below: The William Tredway mentioned on the mural opened his first general store   at the corner of Eglinton Ave & Kingston Rd.  In 1865 he sold it and started over with a store on Old Kingston Road at Morrish Road.   It is this second store that is shown in the mural.  Tredway sold that store in 1878 to devote himself to politics as well as a career as a Justice of the Peace.

part of a mural, historic scene, old store with name W. Tedway above the door, people in period costumes, circa 1867. winter scene

part of a mural, horse drawn wagon, one man sitting at the front of the wagon, another man standing at the rear loading the wagon with lumber

men up on the roof of a new addition on a building, constructing roof joists, winter scene, old fashioned

below: The bronze plaque near the entrance to the cemetery.

bronze plaque on a stone wall in the Wesleyan cemetery on Old Kingston Road, Highland Creek, Scarborough

“This Highland Creek burying ground dates back to the reign of George III prior to 1800. On this site stood Wesleyan Methodist Church 1865-1891 merged with Bible Christian Methodist Church 1863-1891 which became Centennial Methodist in 1891 and later Centennial United Church 1925, plaque erected 1967, Centennial of Canada’s Confederation by Centennial United Church of Canada and Wesleyan Cemetery Board. “

The cemetery consists of a 1/2 acre plot.  Back in 1834 it was part of 500 acres that was acquired by Jordan and Melinda Post in trade for their 15 acres at King & Yonge.   Some of the stones predate 1834 and as mentioned on the plaque, there was a burying ground here before 1800.  The oldest stone might be that for William Pearce, son of John and Susan who died 18 Aug 1813 at age 11 years & 5 months.   Local legend says it became a burial ground when a passenger on a passing stage coach died there.

a real tombstone, surname Littlejohns, in a cemetery, with a mural in the background showing a woman kneeling by a grave in the winter, small amount of snow, no leaves on the trees

Jordan Post (1767-1845) and his wife Melinda (nee Woodruff, abt 1780-1838) were both born in Connecticut but were married in York (Toronto) in 1804.  Jordan was a watch maker and when he arrived in York in 1802 he was the first watch maker in the town.   He had other businesses as well but he probably made most of his money speculating in land.  In 1834 he moved to Scarborough township, to the location of this cemetery, where he built a sawmill.  Both Jordan and Melinda are buried here along with an unknown number of others, including other Posts and Woodruffs.   There are stones for 76 people including Ann (d. 1903) and Edward Littlejohns (d. 1887) pictured above.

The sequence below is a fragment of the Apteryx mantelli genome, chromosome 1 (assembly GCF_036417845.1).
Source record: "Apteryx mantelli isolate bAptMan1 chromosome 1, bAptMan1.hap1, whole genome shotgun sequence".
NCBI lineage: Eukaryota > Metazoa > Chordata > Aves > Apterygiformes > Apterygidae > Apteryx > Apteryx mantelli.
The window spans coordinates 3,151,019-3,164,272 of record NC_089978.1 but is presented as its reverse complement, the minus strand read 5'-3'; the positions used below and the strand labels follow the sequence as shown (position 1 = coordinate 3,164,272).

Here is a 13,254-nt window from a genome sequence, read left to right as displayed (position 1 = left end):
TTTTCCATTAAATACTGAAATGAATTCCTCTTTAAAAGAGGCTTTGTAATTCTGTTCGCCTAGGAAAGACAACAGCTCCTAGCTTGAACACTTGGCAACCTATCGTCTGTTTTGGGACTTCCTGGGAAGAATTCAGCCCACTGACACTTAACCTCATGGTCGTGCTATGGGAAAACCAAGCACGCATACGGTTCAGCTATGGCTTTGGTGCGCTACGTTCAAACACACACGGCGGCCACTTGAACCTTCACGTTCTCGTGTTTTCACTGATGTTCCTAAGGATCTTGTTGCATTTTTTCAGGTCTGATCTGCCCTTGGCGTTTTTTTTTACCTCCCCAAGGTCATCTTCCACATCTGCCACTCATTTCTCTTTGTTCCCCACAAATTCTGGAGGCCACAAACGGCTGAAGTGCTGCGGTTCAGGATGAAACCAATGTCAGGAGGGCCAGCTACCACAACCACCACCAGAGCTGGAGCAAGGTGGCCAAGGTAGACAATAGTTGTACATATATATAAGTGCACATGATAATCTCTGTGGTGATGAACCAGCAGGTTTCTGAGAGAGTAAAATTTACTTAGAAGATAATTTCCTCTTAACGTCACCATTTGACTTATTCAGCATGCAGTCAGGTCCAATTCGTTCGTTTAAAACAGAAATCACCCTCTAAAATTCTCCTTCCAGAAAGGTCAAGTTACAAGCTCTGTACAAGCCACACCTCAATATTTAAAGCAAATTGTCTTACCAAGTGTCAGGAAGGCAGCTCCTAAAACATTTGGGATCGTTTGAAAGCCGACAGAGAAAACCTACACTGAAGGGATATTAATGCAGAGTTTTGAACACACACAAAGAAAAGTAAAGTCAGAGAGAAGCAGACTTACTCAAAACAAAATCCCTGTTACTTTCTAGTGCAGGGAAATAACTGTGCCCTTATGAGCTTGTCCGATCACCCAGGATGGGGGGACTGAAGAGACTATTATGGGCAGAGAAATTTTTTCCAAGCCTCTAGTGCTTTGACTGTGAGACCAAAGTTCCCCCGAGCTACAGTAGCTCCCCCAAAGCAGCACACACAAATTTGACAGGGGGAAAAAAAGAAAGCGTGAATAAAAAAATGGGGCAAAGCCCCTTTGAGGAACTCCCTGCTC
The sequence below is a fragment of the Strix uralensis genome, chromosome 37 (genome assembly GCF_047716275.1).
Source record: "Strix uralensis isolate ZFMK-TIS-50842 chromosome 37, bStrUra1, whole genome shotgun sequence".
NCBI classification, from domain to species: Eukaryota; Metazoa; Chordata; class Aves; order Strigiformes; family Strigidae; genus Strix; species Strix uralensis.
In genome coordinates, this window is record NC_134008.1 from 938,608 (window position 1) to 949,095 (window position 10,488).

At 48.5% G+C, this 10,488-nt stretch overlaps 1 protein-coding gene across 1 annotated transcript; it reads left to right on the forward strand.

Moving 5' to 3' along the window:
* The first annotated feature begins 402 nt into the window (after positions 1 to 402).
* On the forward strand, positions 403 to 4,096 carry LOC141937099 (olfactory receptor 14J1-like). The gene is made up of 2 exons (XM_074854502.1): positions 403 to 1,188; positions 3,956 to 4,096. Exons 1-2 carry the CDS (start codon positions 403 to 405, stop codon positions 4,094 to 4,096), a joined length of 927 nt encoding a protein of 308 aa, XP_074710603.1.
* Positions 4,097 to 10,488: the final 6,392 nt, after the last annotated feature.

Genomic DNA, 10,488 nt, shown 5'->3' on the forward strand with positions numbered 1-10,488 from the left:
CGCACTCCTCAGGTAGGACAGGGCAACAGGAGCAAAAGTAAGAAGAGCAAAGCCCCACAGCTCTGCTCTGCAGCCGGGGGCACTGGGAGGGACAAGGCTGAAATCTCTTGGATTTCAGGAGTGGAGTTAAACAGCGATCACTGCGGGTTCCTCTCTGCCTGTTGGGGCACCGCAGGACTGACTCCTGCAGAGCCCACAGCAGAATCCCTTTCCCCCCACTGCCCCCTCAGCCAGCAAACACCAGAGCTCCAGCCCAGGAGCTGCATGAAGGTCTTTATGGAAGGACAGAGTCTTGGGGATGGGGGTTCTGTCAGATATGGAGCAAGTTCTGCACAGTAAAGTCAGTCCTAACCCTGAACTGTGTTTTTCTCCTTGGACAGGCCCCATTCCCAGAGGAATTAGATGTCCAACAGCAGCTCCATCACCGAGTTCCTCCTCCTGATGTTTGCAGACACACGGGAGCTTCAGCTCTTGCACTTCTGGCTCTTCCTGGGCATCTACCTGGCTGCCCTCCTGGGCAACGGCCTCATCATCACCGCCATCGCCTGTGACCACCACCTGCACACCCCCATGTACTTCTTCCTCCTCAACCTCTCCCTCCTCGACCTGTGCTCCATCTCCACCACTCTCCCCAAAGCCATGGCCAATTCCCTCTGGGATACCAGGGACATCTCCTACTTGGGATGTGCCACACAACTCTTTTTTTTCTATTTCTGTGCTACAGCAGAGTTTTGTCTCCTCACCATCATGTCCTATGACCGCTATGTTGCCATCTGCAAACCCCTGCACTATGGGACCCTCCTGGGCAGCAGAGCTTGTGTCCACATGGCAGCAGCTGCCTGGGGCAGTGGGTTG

below: An interesting juxtaposition – The real monument on the left is for Edith, infant daughter of Henry and Eleanor Lanktree, died 26 Sept 1872 at age 16 months.   The bottom part of other stone also mentions Henry and Eleanor Lanktree but I can’t read the inscription on the top part.

two real but old and weathered tombstones in a cemetery, with a mural of trees in winter around a cemetery where a woman sits by a grave

The church is no longer there.  It once stood next to the location of the mural with the cemetery around it.  Today the cemetery is maintained by the community.

I ventured out to Etobicoke because I heard that Centennial Park had a conservatory and I was curious about what was there. Taking photos of flowers and plants is not my forte but it was an interesting place to experiment with colour, texture and composition. I do not know the names of most of the plants that I saw there, and very few were labelled. There were geraniums, anthuriums (red & white), bougainvillea, bamboo, lots of different cacti and succulents, to name a few.  The photos below represent only a sample of what was growing there today. 

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pink bouganvillea
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a greenhouse room full of different kinds of cacti
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red geraniums

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green and white jagged edged leaves.